What 3 Self-Made Millionaires Want You to Know About Building Wealth

I’m a contributor to Business Insider and often write about personal finance. I recently participated in an important project there about the racial wealth gap, which was developed by my editor.

For instance, the United States has the greatest number of millionaires — 18.6 million, or 40 percent of the world total, according to the 2019 Global Wealth Report by Credit Suisse — but that doesn’t mean millionaires are the majority of this country’s population. In fact, the report notes that the level of wealth inequality “is high, both within countries and for the world as a whole.”

Since knowledge can help others, I want to make clear that I don’t think sharing your story is bragging at all.

The gap is even wider when we look at Black and white Americans. In recent decades, the median net worth for white households has “far exceeded” that for Black households, according to the Brookings Institution, and the gap is only growing.

Still, I think it’s important to highlight the Black people who have found success in America over the years. Knowing our history matters, but we also can consider how to grow beyond our original circumstances. I decided that I wanted to write a story about it. I pitched my editor, and got the assignment.

By the way, if you want to learn how to be a professional writer, or write for outlets you love, check out my recent YouTube video.

So how can we build wealth? One way is to know what’s possible and how to do it. But we don’t always discuss money openly in America.

I’ve dedicated my career to sharing information. And since knowledge can help others, I want to make clear that I don’t think sharing your story is bragging at all.

So see my story over on businessinsider.com for straightforward advice on building wealth from three Black millionaires—who didn’t start out that way. Then check out the other stories in the series, including my second piece on how to bridge the investing gap.

Do you realize you can build wealth? Do you want to learn more about how, including advice on investing? I’ve written about this in the past (and done YouTube videos) and plan to keep sharing on this!

Share

Video: You CAN Make Money as a Writer—5 Truths

Want to make money as a writer? You can. You just have to know the truth about common myths, and then push forward to get there.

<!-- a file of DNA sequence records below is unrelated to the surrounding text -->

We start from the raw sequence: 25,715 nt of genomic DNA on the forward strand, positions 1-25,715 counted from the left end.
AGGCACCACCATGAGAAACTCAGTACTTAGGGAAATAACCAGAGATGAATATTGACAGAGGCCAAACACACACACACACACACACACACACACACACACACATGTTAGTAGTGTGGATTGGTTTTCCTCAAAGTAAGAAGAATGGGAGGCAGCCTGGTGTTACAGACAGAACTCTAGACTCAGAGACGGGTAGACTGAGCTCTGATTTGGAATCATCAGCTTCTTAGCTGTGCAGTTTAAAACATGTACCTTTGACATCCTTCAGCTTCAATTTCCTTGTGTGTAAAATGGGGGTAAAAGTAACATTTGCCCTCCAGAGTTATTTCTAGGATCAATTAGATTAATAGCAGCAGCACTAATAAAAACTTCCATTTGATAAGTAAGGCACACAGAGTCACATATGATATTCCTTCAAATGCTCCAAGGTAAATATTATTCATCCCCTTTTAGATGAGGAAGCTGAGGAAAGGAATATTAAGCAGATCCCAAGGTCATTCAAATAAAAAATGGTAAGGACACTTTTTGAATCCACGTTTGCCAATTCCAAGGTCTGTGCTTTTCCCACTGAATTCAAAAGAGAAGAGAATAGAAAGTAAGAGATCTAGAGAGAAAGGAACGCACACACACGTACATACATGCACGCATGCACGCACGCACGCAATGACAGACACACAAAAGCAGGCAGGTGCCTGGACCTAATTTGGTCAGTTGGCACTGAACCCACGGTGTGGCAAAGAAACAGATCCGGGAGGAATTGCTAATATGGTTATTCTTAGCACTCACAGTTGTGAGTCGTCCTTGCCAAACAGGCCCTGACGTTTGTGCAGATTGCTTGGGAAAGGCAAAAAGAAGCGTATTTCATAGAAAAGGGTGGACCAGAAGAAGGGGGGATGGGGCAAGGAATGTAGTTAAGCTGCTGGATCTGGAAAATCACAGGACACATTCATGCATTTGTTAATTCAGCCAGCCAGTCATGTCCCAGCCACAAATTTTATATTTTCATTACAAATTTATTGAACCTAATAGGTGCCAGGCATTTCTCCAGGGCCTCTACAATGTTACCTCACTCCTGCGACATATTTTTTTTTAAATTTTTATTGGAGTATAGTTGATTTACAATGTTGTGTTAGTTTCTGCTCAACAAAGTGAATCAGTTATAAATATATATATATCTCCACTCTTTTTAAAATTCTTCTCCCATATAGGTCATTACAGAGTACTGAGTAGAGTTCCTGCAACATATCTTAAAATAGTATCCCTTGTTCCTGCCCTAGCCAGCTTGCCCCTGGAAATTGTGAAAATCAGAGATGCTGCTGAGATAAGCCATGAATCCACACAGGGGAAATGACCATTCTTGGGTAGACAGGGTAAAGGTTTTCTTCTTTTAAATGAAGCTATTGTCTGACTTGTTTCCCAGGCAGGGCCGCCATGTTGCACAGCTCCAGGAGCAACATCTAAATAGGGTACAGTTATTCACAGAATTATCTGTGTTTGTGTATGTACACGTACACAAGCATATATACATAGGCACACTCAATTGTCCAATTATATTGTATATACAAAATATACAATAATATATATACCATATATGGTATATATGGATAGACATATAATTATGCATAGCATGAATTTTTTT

Some background: If you’ve visited my site before you know my writing has reached tens of millions of readers over my career. And I’ve worked as a freelance writer, magazine editor, staff writer and editor, and more. 

During this time, I’ve seen similar questions from people who want to get started writing or get better at it. And I’ve often seen writers make the same mistakes. So in this video, I present five myths about professional writing—and share the truth about each one.

If you want to get paid to write for a career, or even for a side hustle as we work more from home, this video is for you. 

Watch for the facts about how you can get started—or get better!—writing for magazines, websites, and more. And info on how you can make money in the writing business. 

Then feel free to like or share this video, and subscribe to my YouTube channel. Or comment or email me if you have any questions about professional writing or want a free consult for my coaching program.

And stay tuned—I’ll be sharing more videos with you!

Share

Panel Presentation: How to Connect With Diverse Audiences

A screenshot from the ASJA line-up.

Diversity may seem like a buzz word these days. But it’s more than that—and it’s important to keep in mind if we’re communicating with other people for work…and beyond.

As writers, we seek to develop and share stories that are well-reported, accurate, and engaging. To do this, we should know when stories are indeed ours to write, how to connect with sources who are reflective of the landscape, which terms to use (and avoid) to help provide clarity and avoid stereotypes, and more.

A few weeks ago, I hosted a panel at the American Society of Journalists and Authors virtual conference to talk about all of this. And to share tips and considerations for reporting and writing stories that can accurately represent a variety of sources and effectively connect with diverse audiences.

By the way, diversity doesn’t just refer to differences in race and ethnicity, though those are often discussed. It also can refer to differences in gender identity, ability, religion, political affiliation, and more. Basically, we just need to keep in mind that everyone isn’t like us—and remember that our experiences are not necessarily those of our readers. We also can actively seek out interviews and discussions with people outside of our typical spheres. If we’re striving to be objective and inclusive in our story-telling, this is a start.
⁣⁣⁠⠀
So how’s your communication going these days? Are you facing any hurdles in this area?

If you missed the session, you can access the replay via ASJA. You’ll see my tips on how to find new great sources, how to connect with people who are different than you (and why you should!), and how to get introspective about your own thoughts and potential limitations so you can find success.

Talk soon!✨⁣⁣⁠⠀

Share

Video: 7 Ways to Fight Loneliness